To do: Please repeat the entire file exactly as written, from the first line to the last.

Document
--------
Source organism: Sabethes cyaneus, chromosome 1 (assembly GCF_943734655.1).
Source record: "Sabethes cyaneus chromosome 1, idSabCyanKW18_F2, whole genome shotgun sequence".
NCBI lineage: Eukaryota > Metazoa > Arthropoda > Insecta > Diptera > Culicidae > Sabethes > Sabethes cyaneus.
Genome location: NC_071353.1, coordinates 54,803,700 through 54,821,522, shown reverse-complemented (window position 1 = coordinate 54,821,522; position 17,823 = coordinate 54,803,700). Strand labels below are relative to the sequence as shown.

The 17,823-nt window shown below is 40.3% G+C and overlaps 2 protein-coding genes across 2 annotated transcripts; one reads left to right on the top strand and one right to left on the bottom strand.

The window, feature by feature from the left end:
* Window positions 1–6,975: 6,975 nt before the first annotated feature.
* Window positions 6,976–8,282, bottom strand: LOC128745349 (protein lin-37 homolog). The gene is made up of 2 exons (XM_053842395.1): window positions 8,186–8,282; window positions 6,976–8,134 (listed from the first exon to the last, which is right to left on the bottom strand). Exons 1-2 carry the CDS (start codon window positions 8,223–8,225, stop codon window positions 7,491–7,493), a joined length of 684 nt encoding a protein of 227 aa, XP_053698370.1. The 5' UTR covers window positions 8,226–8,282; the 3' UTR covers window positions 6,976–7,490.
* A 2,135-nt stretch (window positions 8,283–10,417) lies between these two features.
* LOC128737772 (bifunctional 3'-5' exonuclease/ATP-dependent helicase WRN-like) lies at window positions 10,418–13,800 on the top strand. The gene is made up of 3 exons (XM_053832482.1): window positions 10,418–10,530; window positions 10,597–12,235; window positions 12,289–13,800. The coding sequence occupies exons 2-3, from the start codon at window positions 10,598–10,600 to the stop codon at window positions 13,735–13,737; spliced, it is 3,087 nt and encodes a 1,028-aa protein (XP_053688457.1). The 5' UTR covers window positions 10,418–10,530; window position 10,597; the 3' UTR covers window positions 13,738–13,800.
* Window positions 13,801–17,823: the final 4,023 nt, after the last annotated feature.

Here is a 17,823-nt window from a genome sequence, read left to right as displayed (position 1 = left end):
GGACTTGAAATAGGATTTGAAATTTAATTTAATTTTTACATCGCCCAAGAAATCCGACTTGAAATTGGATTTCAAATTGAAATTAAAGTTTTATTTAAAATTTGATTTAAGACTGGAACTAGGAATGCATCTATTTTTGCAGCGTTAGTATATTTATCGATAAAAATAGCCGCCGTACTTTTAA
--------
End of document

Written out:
Source organism: Sabethes cyaneus, chromosome 1 (assembly GCF_943734655.1).
Source record: "Sabethes cyaneus chromosome 1, idSabCyanKW18_F2, whole genome shotgun sequence".
NCBI lineage: Eukaryota > Metazoa > Arthropoda > Insecta > Diptera > Culicidae > Sabethes > Sabethes cyaneus.
Genome location: NC_071353.1, coordinates 54,803,700 through 54,821,522, shown reverse-complemented (window position 1 = coordinate 54,821,522; position 17,823 = coordinate 54,803,700). Strand labels below are relative to the sequence as shown.

The 17,823-nt window shown below is 40.3% G+C and overlaps 2 protein-coding genes across 2 annotated transcripts; one reads left to right on the top strand and one right to left on the bottom strand.

The window, feature by feature from the left end:
* Window positions 1–6,975: 6,975 nt before the first annotated feature.
* Window positions 6,976–8,282, bottom strand: LOC128745349 (protein lin-37 homolog). The gene is made up of 2 exons (XM_053842395.1): window positions 8,186–8,282; window positions 6,976–8,134 (listed from the first exon to the last, which is right to left on the bottom strand). Exons 1-2 carry the CDS (start codon window positions 8,223–8,225, stop codon window positions 7,491–7,493), a joined length of 684 nt encoding a protein of 227 aa, XP_053698370.1. The 5' UTR covers window positions 8,226–8,282; the 3' UTR covers window positions 6,976–7,490.
* A 2,135-nt stretch (window positions 8,283–10,417) lies between these two features.
* LOC128737772 (bifunctional 3'-5' exonuclease/ATP-dependent helicase WRN-like) lies at window positions 10,418–13,800 on the top strand. The gene is made up of 3 exons (XM_053832482.1): window positions 10,418–10,530; window positions 10,597–12,235; window positions 12,289–13,800. The coding sequence occupies exons 2-3, from the start codon at window positions 10,598–10,600 to the stop codon at window positions 13,735–13,737; spliced, it is 3,087 nt and encodes a 1,028-aa protein (XP_053688457.1). The 5' UTR covers window positions 10,418–10,530; window position 10,597; the 3' UTR covers window positions 13,738–13,800.
* Window positions 13,801–17,823: the final 4,023 nt, after the last annotated feature.

Here is a 17,823-nt window from a genome sequence, read left to right as displayed (position 1 = left end):
GGACTTGAAATAGGATTTGAAATTTAATTTAATTTTTACATCGCCCAAGAAATCCGACTTGAAATTGGATTTCAAATTGAAATTAAAGTTTTATTTAAAATTTGATTTAAGACTGGAACTAGGAATGCATCTATTTTTGCAGCGTTAGTATATTTATCGATAAAAATAGCCGCCGTACTTTTAA